There’s also the question of what it does for black people for non-black people to get used to seeing our bodies brutalised, as if it’s just a fact of life and to share these videos widely – especially since we know the unique trauma it leaves us with. A white person might feel slightly bad about racism enough to retweet our final moments, but not to the extent that it will mean that they will become actively, let alone passionately anti-racist or particularly proactive in using their privilege in any constructive way. Lazily resharing the clip and a hashtag is such a small part of the job and if afterwards you just go back to clout chasing or retweeting memes without making any other changes, then you have to question what difference sharing the clip made given that we know the trauma it will have caused black people online.
Then there are the white supremacists who can access these videos, know that nothing was done to get justice for the killer and fantasise about enacting the same brutality. We know that videos have also served as trophies for racist murderers like Brenton Harrison Tarrant from the Christchurch massacre. It’s important to reiterate that William Bryan, who took the viral video of the shooting of Ahmaud, has now actually been arrested for his murder. “Right now, we know that he recorded this video from a very close proximity. According to his attorney, he was home one minute and within minutes, he was behind Ahmaud Arbery with his cellphone, recording his ambush,” the Ahmaud family attorney Lee Merritt said during an appearance on the Tamron Hall Show.
We already know that social media is a warped and wild wild west where almost anything goes. Calling for adequate moderation from the likes of Jack Dorsey or Mark Zuckerberg at this point is like begging Voldemort to show us mere muggles some mercy. They simply don’t seem to care enough. But I don’t believe that we need to traumatise people as a part of activism. If I, like Dua Lipa before me, was going to present a set of new rules it would be that if we disseminate a violent video at all it should be handled sensitively.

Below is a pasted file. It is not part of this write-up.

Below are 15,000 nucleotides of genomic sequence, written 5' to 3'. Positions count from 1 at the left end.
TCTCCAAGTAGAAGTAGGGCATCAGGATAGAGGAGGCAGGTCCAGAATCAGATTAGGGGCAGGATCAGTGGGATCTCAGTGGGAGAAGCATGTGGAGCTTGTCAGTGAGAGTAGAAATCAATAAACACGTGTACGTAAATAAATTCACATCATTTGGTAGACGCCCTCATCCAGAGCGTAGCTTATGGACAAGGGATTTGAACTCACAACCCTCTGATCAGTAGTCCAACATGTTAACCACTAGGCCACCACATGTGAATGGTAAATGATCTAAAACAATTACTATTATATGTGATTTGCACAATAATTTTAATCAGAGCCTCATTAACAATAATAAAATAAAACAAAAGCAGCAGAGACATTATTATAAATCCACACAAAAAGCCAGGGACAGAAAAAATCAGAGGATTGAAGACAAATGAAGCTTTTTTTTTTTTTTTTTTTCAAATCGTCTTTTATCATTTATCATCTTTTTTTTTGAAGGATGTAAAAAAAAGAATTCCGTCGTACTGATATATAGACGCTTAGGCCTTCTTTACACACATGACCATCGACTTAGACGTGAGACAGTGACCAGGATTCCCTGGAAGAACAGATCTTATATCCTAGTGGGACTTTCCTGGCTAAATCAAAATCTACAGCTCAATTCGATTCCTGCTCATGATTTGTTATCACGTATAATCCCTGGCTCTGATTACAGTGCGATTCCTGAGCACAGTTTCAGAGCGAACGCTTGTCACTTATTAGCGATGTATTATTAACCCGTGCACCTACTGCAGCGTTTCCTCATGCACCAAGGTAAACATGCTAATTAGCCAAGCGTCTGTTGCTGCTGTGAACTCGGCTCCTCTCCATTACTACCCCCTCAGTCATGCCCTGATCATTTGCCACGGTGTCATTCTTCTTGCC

Firstly, think of the mechanics of the platform you’re posting the video onto. A health and social psychologist who specialises in tech told the New Statesman of the risks to unwitting scrollers when explicit content autoplays before they have the chance to consent to seeing it. There were many complaints that due to Twitter’s autoplay function the video was seen by people scrolling down the timeline without them realising what they were going to see.
Activists have long since advocated for the use of trigger warnings so people know what content they are seeing. And despite the controversy around content notes, it’s not much to clearly label what the video you’re sharing shows so your followers know. In Teen Vogue, Lincoln Anthony Blades writes that he clicked on the video as it was shared with the caption “wow, this is crazy” and he expected it to be an entertaining TikTok. Pixelating explicit content is commonplace on television networks, and perhaps could be used as a way of showing what happened without disturbing clarity.
A resource was drawn up for journalists covering eyewitness media after 46% surveyed said they believed they had experienced vicarious trauma that impacted their life. It cited that meditation and mental health care is essential to counter the things they were experiencing like intrusive thoughts and increased cynicism due to repeated exposure. It stands to reason that any person viewing and trying to make sense of the same footage would have similar experiences. Columbia University Graduate School of Journalism set up a project named Dart Center to provide information and support about journalists and trauma. One report on working with traumatic imagery suggested that focusing on elements like clothing rather than faces or lowering the resolution could lessen the impact of the videos. Other tips include reducing the vibrancy of the footage.
In terms of how this could be adopted by social media users at large, it gives weight to the idea that we could be editing, pixelating or blurring certain elements of the video before publishing to minimise the risk of traumatising the audience. We may not know yet what the long-lasting impact of being a generation repeatedly exposed to videos of people like us being executed without consequence will be, but it isn’t too late to reappraise the trend.
Footage of brutality is a powerful weapon but as much as it brings publicity to a case it also brings a lot of pain. As such they should be handled with care.